Crisis Center

The commissioners approved a contract with Venturoni Surveys and Research Inc. to conduct a housing needs survey in the county. The contract will be coordinated by the Park County Crisis Center, doing business as the Mountain Peace Shelter.

The study will determine any housing needs in the county and develop an action plan for meeting those needs. The study is entirely state- funded for a total of $9,975.

The Crisis Center also received $4,000 for a Basic Cash Assistance Program through the Temporary Aid to Needy Families state program. To qualify for the BCA program, the shelter's clients must have children, an income below poverty level, and must be actively seeking employment.

Emergency volunteers

An agreement with the Red Cross was signed that will allow the Red Cross to operate emergency shelters when needed at county community centers in Guffey, Lake George and Shawnee.

Policies and procedures for emergency volunteers, such as those assisting with animal evacuations, ham radio operators and volunteer organizations, were approved.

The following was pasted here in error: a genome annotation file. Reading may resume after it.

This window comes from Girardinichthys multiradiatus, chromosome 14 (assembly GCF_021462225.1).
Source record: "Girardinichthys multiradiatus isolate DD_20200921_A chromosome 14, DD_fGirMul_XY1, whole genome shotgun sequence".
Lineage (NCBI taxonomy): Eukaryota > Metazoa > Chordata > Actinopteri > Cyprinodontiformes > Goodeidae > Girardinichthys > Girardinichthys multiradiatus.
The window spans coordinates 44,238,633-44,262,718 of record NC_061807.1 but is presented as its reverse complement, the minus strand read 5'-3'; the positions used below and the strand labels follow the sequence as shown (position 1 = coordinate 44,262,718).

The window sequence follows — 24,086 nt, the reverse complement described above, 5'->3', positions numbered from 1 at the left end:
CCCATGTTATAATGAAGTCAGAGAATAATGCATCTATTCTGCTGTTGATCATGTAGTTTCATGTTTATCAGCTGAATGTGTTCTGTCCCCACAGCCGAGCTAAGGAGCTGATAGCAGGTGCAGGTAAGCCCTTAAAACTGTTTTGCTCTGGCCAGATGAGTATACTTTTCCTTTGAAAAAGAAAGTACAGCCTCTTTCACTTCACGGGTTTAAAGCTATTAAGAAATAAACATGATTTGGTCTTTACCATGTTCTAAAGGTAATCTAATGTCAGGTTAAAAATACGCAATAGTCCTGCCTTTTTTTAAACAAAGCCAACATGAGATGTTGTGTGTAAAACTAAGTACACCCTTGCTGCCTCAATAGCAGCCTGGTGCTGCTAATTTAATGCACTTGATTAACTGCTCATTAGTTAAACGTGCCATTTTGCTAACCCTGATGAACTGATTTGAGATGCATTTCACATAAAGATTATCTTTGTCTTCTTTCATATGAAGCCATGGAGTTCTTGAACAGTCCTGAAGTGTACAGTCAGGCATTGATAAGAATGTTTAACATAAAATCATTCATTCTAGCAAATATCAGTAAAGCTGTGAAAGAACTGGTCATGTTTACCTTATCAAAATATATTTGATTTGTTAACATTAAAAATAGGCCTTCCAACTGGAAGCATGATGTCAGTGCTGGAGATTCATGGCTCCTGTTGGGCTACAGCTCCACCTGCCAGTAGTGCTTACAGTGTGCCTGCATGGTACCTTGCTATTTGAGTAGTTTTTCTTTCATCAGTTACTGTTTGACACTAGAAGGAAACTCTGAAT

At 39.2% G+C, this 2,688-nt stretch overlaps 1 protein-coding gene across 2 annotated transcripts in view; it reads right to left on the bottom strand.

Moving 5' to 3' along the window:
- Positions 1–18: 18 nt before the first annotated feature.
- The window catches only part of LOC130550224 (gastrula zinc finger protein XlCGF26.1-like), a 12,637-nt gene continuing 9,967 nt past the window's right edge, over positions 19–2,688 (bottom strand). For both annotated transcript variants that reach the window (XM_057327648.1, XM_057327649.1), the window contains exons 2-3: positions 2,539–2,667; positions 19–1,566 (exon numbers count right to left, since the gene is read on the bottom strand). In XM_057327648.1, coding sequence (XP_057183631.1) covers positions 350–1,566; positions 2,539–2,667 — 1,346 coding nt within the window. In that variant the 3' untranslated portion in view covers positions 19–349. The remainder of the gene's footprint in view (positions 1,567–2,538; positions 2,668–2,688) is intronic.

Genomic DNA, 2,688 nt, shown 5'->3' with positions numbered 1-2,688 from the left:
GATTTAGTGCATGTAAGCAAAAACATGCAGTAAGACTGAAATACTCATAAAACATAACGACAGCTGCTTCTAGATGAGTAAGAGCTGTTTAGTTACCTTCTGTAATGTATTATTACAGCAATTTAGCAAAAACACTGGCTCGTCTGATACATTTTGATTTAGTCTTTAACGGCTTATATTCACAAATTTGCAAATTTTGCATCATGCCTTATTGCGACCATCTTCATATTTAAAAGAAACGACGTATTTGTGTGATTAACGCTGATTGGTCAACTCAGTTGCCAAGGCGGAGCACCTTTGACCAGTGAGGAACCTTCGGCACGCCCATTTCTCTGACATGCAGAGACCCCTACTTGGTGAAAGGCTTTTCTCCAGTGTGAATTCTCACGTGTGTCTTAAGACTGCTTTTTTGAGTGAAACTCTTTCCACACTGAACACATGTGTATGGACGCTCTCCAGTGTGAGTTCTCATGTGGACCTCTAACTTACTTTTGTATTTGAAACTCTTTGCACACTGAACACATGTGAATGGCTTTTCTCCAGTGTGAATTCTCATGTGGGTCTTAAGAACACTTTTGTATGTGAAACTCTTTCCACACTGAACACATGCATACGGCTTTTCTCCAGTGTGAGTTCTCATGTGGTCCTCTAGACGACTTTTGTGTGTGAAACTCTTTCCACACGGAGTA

Burland Equestrian Board

Previously, the commissioners interviewed five people for one opening on the Burland Equestrian Board. Jean Boettcher was appointed at the Aug. 28 meeting.

Board of Health

Seated as the Board of Health, the commissioners approved annual contracts with the state for the Health Program for Children with Special Needs for $4,200 and the Early and Periodic Screening, Diagnosis and Treatment Program for $10,000. Both programs allow the Park County Public Health Department to act as a referral agency for children who meet the qualifications of the programs.

2009 Abstract

The commissioners approved the Abstract for 2009. The state requires submission of the abstract each year that lists all property values by each property's use. This year's abstract included an actual value of property at a total of $3.75 billion dollars with an assessed value of all property at $469.2 million.